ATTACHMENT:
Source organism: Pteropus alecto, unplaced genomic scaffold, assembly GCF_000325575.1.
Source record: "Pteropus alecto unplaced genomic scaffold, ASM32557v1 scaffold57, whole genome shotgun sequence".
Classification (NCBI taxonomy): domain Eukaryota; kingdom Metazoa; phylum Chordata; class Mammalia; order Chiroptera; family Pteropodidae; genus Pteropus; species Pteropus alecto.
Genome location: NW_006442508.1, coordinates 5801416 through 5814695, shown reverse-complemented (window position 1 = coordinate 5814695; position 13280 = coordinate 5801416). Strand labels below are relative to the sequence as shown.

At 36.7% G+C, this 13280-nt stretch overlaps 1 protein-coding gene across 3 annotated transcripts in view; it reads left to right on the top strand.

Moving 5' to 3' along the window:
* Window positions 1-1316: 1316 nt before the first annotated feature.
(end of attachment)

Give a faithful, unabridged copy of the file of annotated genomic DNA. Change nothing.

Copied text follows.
Source organism: Pteropus alecto, unplaced genomic scaffold, assembly GCF_000325575.1.
Source record: "Pteropus alecto unplaced genomic scaffold, ASM32557v1 scaffold57, whole genome shotgun sequence".
Classification (NCBI taxonomy): domain Eukaryota; kingdom Metazoa; phylum Chordata; class Mammalia; order Chiroptera; family Pteropodidae; genus Pteropus; species Pteropus alecto.
Genome location: NW_006442508.1, coordinates 5801416 through 5814695, shown reverse-complemented (window position 1 = coordinate 5814695; position 13280 = coordinate 5801416). Strand labels below are relative to the sequence as shown.

At 36.7% G+C, this 13280-nt stretch overlaps 1 protein-coding gene across 3 annotated transcripts in view; it reads left to right on the top strand.

Moving 5' to 3' along the window:
* Window positions 1-1316: 1316 nt before the first annotated feature.